University of Illinois researchers conducted a study to determine how different types of violence experienced by women during marriage affected their ability to co-parent during the first year they were separated from their spouse. Studies have shown that the first year of separation is particularly dangerous for women who were in abusive relationships. During this time, many important child custody decisions are made, including how the children will be managed.
Researchers determined that the type of violence women experienced during the marriage directly correlated to the circumstances they would find themselves in after the separation. Situational violence is described as an episode where arguments intensify into violence. Coercive controlling violence describes behavior in which the abuser constantly uses tactics such as isolation from family and friends or controlling finances to dominate their spouse.
The studies showed that women who experienced coercive controlling violence were much more likely to continue to suffer from the abusive actions of their spouses following separation. These women were also far less likely to receive positive communications from their spouse regarding the children and had little co-parenting support. The findings also indicated that these women had more unpredictability in their relationships with their spouses. Circumstances could seem fine for a period of time and then fall apart without warning depending on the mood and actions of the spouse.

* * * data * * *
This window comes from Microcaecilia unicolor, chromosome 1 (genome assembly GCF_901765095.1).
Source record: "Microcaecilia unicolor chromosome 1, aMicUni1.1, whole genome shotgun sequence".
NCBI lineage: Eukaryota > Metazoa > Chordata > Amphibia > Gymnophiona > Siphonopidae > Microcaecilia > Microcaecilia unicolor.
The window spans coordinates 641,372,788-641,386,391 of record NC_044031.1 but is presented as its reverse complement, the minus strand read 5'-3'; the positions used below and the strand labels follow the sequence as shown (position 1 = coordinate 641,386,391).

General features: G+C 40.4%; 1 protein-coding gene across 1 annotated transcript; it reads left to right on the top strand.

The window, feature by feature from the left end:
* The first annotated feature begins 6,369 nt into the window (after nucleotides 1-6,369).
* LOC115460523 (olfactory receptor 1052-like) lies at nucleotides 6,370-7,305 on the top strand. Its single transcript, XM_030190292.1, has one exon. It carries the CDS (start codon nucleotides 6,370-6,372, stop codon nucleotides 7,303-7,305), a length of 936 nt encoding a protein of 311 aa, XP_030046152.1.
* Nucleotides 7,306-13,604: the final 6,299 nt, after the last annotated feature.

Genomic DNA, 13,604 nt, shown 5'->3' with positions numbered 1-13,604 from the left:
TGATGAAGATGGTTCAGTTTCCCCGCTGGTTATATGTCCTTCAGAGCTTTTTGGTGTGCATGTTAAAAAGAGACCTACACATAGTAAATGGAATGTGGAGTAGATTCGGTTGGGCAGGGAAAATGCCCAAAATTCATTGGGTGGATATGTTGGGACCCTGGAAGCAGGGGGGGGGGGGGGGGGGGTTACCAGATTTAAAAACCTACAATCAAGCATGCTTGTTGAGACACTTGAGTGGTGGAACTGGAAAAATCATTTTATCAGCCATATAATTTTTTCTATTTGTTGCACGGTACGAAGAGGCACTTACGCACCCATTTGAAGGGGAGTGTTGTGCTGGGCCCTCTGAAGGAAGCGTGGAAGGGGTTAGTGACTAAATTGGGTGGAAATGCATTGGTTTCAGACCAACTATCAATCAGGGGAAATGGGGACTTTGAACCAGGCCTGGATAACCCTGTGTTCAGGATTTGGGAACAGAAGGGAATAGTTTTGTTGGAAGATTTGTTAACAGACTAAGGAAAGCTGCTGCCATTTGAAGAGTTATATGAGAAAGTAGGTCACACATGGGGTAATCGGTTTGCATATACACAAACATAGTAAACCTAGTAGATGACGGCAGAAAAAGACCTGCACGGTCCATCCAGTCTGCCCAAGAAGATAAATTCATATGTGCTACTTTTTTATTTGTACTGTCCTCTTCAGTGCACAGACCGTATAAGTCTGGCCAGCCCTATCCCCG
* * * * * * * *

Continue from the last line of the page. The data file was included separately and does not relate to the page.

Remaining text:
Those who are experiencing this level of abuse at the hands of a separated spouse may feel frustrated and helpless in regards to their situation. The legal system's processes can be complicated, and the abused spouse might feel as though there is no hope for relief. Consulting a child custody attorney may make difference in cases like these. The attorney may be able to find solutions to manage both the threat of the spouse and the needs of the children.